Monday marked the VIP preview of “Unlimited,” a curated series of installations by single artists. Most have enormous scale, such as the 50-foot-long painting by James Rosenquist or Peter Halley’s installation of four large paintings hung on a wall the length of a tennis court and covered in a Halley-designed wallpaper. I ran into de Lima Greene, who was chatting with Argentine artist Pablo Bronstein, in the midst of his installation of mock-Victorian architectural drawings. Bronstein’s work was featured at the MFAH last year. No Art Basel event is complete without the Austro-German couple and performance artists Eva and Adele. They’re always in matching outfits and shaved heads; one is vaguely aware that Eva is female, and Adele, who sports at least a size-13 shoe, might be male, though they never discuss gender.
The Messe Basel Convention Center is where the 280 international dealers set up exhibition booths. Seasoned collectors have their favorite dealers, which they will see first. Often preview images and prices of artworks will have been sent to the best clients well before they arrive. Pace is a favorite. It represents the estates of Rothko, de Kooning, and Rauschenberg. Last year at Basel, half of its booth was devoted to Rauschenberg — within hours, all the works had sold.
This year, Pace featured Houston’s best-known homegrown artist, Julian Schnabel, who epitomized the arrival of the art star in the 1980s. Brash and bold, Schnabel reintroduced the art world to the human figure and a vigorous, emotionally rich style of art making. In what appears to be a nod to Rothko Chapel, with its angled walls and centered panel installation, Schnabel presented five large atmospheric purple paintings installed in the round. Beautiful and somber, it was a marked contrast to the almost bombastic works from earlier in his career. They were priced at $375,000 each — by today’s standards, a modest price for a major artist. (I mounted two major shows for Schnabel at my own gallery in 2006 and 2007.)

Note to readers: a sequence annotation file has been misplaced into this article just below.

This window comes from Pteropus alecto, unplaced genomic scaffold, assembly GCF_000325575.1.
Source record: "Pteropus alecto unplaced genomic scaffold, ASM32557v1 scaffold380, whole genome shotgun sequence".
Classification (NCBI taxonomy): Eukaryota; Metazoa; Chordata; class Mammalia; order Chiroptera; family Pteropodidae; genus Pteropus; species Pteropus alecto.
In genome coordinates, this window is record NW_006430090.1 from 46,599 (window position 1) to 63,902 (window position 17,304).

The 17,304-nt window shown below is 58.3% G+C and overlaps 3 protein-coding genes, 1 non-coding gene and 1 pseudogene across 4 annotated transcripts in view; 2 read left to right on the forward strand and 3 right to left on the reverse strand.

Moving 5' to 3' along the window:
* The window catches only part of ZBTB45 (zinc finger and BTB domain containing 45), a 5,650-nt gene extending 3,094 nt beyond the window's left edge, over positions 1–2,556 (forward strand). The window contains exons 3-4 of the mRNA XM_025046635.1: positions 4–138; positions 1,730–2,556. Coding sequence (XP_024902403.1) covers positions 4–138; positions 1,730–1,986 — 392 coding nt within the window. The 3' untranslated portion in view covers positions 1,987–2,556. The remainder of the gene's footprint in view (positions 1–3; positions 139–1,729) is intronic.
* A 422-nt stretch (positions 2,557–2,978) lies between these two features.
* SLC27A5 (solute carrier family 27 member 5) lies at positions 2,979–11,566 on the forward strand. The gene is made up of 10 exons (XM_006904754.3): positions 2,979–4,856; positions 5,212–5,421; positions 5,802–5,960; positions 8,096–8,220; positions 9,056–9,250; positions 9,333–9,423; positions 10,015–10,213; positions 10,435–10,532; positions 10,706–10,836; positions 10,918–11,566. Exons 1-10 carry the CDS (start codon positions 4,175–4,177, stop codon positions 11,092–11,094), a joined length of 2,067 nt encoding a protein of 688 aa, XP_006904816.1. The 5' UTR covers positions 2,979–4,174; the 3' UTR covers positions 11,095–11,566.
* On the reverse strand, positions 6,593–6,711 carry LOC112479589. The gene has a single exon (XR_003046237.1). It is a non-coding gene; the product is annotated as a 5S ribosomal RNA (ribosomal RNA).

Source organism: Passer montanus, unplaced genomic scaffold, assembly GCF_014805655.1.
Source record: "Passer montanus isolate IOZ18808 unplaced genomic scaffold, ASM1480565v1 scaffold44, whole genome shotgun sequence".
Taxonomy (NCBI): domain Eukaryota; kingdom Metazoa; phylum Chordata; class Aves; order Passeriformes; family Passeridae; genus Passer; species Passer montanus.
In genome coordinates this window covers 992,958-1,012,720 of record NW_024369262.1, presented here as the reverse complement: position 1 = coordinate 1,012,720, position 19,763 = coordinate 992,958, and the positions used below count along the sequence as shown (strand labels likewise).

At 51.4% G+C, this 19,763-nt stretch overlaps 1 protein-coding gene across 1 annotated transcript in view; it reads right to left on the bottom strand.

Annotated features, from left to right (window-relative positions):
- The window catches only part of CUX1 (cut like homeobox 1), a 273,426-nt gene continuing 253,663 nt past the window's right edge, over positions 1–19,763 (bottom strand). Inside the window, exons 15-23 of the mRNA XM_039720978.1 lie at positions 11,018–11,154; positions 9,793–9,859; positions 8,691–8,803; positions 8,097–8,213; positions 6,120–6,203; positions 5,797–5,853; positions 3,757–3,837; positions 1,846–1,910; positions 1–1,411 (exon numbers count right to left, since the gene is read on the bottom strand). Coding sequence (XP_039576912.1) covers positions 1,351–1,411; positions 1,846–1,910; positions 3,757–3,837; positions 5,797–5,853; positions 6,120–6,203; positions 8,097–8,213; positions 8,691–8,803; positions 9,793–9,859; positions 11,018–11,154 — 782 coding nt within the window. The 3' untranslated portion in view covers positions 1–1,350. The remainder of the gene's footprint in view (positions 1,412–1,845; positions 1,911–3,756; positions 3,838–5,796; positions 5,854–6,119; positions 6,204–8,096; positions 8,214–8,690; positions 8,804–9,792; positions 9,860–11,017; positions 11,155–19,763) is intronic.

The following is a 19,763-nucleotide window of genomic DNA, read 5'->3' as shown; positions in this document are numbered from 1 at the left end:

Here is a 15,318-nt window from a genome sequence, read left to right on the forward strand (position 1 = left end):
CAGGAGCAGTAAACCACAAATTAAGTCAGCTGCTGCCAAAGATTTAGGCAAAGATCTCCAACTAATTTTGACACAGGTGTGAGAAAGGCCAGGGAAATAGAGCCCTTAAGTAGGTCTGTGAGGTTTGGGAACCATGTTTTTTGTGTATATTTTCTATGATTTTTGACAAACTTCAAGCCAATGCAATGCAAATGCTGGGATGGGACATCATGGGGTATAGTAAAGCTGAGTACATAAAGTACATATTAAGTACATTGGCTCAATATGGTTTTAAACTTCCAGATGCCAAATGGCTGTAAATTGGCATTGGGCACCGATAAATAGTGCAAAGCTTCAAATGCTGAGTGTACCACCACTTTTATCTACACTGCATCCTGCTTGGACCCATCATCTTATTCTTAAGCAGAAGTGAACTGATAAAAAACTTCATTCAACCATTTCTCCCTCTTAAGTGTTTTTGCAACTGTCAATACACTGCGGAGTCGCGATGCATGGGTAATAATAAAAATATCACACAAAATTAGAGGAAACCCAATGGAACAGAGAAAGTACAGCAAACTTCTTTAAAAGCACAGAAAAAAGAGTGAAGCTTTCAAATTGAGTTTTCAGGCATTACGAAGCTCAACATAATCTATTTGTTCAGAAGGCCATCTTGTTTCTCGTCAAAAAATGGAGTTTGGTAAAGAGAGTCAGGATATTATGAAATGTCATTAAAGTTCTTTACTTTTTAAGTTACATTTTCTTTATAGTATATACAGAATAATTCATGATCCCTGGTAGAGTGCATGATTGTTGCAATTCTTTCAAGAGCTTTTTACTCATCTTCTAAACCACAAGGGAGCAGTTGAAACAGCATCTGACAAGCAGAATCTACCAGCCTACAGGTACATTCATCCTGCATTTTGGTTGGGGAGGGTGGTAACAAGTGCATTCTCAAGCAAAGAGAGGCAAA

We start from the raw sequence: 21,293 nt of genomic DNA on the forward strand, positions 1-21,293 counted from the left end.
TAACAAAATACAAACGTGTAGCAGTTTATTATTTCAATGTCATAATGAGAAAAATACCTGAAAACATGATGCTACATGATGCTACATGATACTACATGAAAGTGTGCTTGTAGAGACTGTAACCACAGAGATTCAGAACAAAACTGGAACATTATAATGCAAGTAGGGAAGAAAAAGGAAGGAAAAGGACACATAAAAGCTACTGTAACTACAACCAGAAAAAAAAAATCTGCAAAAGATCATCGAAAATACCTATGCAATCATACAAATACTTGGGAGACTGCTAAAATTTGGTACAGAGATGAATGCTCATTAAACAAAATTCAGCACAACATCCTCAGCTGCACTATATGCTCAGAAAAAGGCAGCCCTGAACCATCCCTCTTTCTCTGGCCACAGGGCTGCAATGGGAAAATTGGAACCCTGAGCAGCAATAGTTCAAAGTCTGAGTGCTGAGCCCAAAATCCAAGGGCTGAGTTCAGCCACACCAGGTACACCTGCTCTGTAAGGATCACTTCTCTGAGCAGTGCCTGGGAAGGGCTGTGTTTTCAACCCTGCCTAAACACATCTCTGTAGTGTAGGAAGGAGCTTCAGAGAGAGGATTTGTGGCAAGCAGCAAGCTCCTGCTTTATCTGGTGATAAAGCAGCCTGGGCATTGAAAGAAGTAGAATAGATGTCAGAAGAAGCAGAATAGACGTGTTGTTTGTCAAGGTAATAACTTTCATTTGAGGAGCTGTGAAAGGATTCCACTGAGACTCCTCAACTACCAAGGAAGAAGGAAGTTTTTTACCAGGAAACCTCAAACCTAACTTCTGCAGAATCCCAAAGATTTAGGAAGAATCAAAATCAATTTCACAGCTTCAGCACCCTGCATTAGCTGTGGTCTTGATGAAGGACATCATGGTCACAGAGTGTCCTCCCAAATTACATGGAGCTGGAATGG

Pace also represents the most recent art-market darling: 38-year-old Romanian painter Adrian Ghenie. Ghenie is a supremely gifted painter. Gestural, bold, and expressive, his tortured figurative works have earned him comparisons to Francis Bacon. His subject matter can be difficult, with early portraits featuring Joseph Mengele and Eva Braun. Recently, Ghenie has tackled portraits of art giants such as Van Gogh and, in a new painting showing at Pace, Picasso. When I first saw a Ghenie painting, in 2012 at Pace at Art Basel Miami, a midsize painting was $120,000. This portrait of Picasso sold for $800,000. Ghenie makes very little work, and the demand is rabid. In a February auction at Sotheby’s London, a Ghenie painting sold for more than $4.5 million.
One of my interests is the re-emergence of the artists of 1980s. Twenty-five years provide ample perspective to evaluate which artists have staying power. Some, like Jeff Koons (who had multiple works on view at five different dealers), have remained market giants for the past two decades. Others who were overlooked 10 years ago are undergoing a major reevaluation. Another ’80s artist, Christopher Wool, stenciled words onto aluminum panels, challenging the notion of what a painting is. His best-known painting, Apocalypse Now, is on exhibit at the Beyeler Foundation; it rocked the art world when it sold in 2013 at Christie’s for an unfathomable $26 million. The text “SELL THE HOUSE SELL THE ART SELL THE KIDS” is taken from a letter written by Marlon Brando’s character in the Francis Ford Coppola classic. The painting was purchased in 1988 for $7,500.
The most recent ’80s revival is for the work of a German artist who died at the end of 2013, Günther Förg. I exhibited Förg’s iconic lead paintings in 1992, when he was among the most collectable artists of his generation. Not long after, his drinking short-circuited his career. Time heals, and fresh eyes reexamined the work a few years ago. Now, it’s a land rush. I counted no fewer than 10 significant works by Förg at Art Basel, with prices ranging from $200,000 to almost a million. Ten years ago, these works were $10,000 to $20,000.